From Robert Pleasants
Virginia—6 mo. 6. 1791.
Being appointed by a late Meeting of the Humane, or Abolition society in this State, to procure a presentation of their Memorial to Congress, on the Subject of the Slave trade; and believing thou art a friend to general liberty, I conclude it will not be disagreable to thee to endeavour to prevent, as fare as may be in thy power, the Cruelties, and inhuman treatment, which, to the disgrace of professed Christians, hath been long practised towards the Inhabitants of Africa; I request therefore thou wilt inform, whether or not, thou would be willing to present the said Memorial to the Next Session of Congress; which hath for its object nothing more than what Congress have Resolved they have power to do.
And Whilst I am mentioning the subject of the Slave-trade, perhaps it may not be improper to intimate, a strong desire I have of seeing some plan for a gradual abolition of Slavery promoted in this State, which appears to me, to be both a Moral and political Evil, that loudly Calls for redress: I am not insensible of the difficulties of abolishing old habits, especially when supported by emaginary Interest, yet knowing the Sentiments of divers Slave-holders, who are favourable to the design, I wish to have thy judgment on the propriety of a Petition to our Assembly, for a law declaring the Children of Slaves to be born after the passing such Act, to be free at the usual Ages of Eighteen and twenty one Years; and to enjoy such priviledges as may be consistant with justice and sound policy. This I conceive would be less liable to objections from interested Motives, than any other mode I have heard mentioned, or that occured to me; and could it be effected, would gradually abolish an Evil of great Magnitude. And seeing we live in an enlightened age, when liberty is alowed to be the unalianable right of all mankind, it surely behoves us of the present generation, and more especially the Legislature, to endeavour to restore one of the most valuable blessings of life, to an injured and unhappy race of people, who we are taught to believe are of the same Original with our Selves, and equally the care of a Merciful Creator, that requires, we should do to others, as we would they should do to us. Thou art not insensible how hardly many of these poor Creatures are treated, and in general left without mental improvement; would it not then be Noble in thee, and others, who fill the first stations, and are favored with abilities & influence, to espouse the cause of the injured, the ignorant, and the helpless; and become instrumental in promoting the Glorious time spoken of by the Prophen [sic], when, “Righteousness shall cover the Earth, as the Water cover the Sea.” Whereby the great end of Creation may be accomplished by each individual, and finally receive the Answer of, “Well done good and faithful servant &c.” Which is the sincere desire of one, who remains with Respect Thy Assured Friend.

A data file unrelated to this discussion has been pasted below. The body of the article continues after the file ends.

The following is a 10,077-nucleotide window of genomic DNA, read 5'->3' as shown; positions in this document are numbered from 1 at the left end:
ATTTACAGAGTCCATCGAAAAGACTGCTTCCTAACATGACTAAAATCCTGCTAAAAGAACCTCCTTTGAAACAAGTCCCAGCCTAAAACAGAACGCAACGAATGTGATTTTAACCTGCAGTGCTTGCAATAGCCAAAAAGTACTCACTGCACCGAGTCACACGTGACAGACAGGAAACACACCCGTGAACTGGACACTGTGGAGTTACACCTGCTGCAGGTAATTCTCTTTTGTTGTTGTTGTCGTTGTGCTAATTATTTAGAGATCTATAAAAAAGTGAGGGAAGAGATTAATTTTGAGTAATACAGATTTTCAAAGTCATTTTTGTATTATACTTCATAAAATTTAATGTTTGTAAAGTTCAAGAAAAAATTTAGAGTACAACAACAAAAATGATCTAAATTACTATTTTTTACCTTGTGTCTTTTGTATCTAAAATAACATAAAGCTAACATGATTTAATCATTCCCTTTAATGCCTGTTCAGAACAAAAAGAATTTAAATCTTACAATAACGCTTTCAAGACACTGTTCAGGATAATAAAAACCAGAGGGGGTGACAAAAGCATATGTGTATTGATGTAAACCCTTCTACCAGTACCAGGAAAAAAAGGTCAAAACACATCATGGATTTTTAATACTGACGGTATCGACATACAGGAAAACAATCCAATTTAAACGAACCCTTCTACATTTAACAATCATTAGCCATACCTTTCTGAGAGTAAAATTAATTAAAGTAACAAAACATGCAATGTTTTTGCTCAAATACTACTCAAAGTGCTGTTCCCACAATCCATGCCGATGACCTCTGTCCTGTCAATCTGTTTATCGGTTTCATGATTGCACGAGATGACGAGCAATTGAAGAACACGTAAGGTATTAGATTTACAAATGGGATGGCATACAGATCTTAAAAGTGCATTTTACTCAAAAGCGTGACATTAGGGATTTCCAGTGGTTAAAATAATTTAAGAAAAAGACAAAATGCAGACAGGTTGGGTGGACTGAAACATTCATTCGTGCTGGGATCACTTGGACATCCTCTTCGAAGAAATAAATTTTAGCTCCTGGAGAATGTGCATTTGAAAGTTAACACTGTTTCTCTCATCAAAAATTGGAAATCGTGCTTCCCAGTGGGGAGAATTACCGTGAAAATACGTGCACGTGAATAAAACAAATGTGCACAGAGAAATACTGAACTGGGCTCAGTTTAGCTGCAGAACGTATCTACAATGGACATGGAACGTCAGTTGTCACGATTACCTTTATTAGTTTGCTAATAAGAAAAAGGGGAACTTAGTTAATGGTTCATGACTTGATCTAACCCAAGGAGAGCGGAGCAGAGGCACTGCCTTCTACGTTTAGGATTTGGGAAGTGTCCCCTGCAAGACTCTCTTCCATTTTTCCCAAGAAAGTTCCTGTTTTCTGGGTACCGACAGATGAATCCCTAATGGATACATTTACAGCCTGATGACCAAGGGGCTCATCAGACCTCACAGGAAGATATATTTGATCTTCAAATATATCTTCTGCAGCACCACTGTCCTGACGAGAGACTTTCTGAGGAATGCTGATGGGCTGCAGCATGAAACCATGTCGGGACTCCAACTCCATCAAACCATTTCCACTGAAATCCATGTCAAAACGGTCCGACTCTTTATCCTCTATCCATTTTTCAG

PS. Two of our Friends with my self, were also appointed by our last Yearly Meeting, to procure the presentation of a Memorial to Congress, on the subject of the Militia Bill, publish’d for the Consideration of the Public, which if past into a law in its present form, will materially effect us as a Religious society;2 It will be pleasing therefore to be inform’d of thy willingness, to present that also to the House at their Next session, and to advocate the same so fare as may appear just and reasonable. And I can but hope from a general knowledge of thy candour, and superior abilities; thou wilt believe it right to advocate tender scruples of Conscience, which I conceive would tend to promote Righteousness in the Earth, and with it, public, as well as private prosperity and happiness. I remain as above Thy Friend.
RC (DLC). Addressed by Pleasants. Docketed by JM.
1. Robert Pleasants (b. 1722) of Curies Neck in Henrico County was a prominent Quaker merchant. He manumitted his own slaves by providing for their freedom when they attained adulthood (Adair P. Archer, “The Quaker’s Attitude towards the Revolution,” WMQ description begins William and Mary Quarterly. description ends , 2d ser., I , 168; “Letters of Robert Pleasants, Merchant at Curies, 1772,” ibid., II , 274–75).
2. The bill “establishing a uniform militia” provided for the enrollment of “each and every free able-bodied white male citizen” in the militia of the state where he resided. The bill made no exceptions for conscientious objectors on religious grounds. Virginia Quakers sent a protest to Congress which JM presented in the House on 23 Nov. 1791 (JM to Pleasants, 30 Oct. 1791; Philadelphia General Advertiser, 24 Nov. 1791).